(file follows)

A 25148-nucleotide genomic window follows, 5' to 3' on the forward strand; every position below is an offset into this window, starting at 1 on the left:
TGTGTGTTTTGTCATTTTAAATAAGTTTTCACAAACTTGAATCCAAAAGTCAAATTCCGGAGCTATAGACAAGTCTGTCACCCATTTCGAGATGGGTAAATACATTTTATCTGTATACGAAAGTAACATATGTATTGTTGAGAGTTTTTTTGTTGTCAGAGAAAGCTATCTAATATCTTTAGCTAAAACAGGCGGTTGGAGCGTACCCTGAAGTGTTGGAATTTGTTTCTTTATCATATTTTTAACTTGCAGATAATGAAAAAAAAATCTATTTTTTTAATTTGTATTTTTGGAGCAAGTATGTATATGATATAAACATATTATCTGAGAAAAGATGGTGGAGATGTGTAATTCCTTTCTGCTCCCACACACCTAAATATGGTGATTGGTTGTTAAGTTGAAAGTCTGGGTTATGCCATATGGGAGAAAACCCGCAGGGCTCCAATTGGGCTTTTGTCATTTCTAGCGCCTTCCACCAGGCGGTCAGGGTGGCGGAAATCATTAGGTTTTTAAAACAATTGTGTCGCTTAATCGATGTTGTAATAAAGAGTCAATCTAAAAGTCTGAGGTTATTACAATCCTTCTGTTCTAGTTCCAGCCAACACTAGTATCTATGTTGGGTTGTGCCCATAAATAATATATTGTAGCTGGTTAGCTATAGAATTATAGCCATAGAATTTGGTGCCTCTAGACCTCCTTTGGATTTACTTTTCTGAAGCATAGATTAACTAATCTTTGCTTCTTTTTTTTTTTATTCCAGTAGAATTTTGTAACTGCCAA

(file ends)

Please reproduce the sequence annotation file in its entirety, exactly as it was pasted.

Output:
A 25148-nucleotide genomic window follows, 5' to 3' on the forward strand; every position below is an offset into this window, starting at 1 on the left:
TGTGTGTTTTGTCATTTTAAATAAGTTTTCACAAACTTGAATCCAAAAGTCAAATTCCGGAGCTATAGACAAGTCTGTCACCCATTTCGAGATGGGTAAATACATTTTATCTGTATACGAAAGTAACATATGTATTGTTGAGAGTTTTTTTGTTGTCAGAGAAAGCTATCTAATATCTTTAGCTAAAACAGGCGGTTGGAGCGTACCCTGAAGTGTTGGAATTTGTTTCTTTATCATATTTTTAACTTGCAGATAATGAAAAAAAAATCTATTTTTTTAATTTGTATTTTTGGAGCAAGTATGTATATGATATAAACATATTATCTGAGAAAAGATGGTGGAGATGTGTAATTCCTTTCTGCTCCCACACACCTAAATATGGTGATTGGTTGTTAAGTTGAAAGTCTGGGTTATGCCATATGGGAGAAAACCCGCAGGGCTCCAATTGGGCTTTTGTCATTTCTAGCGCCTTCCACCAGGCGGTCAGGGTGGCGGAAATCATTAGGTTTTTAAAACAATTGTGTCGCTTAATCGATGTTGTAATAAAGAGTCAATCTAAAAGTCTGAGGTTATTACAATCCTTCTGTTCTAGTTCCAGCCAACACTAGTATCTATGTTGGGTTGTGCCCATAAATAATATATTGTAGCTGGTTAGCTATAGAATTATAGCCATAGAATTTGGTGCCTCTAGACCTCCTTTGGATTTACTTTTCTGAAGCATAGATTAACTAATCTTTGCTTCTTTTTTTTTTTATTCCAGTAGAATTTTGTAACTGCCAA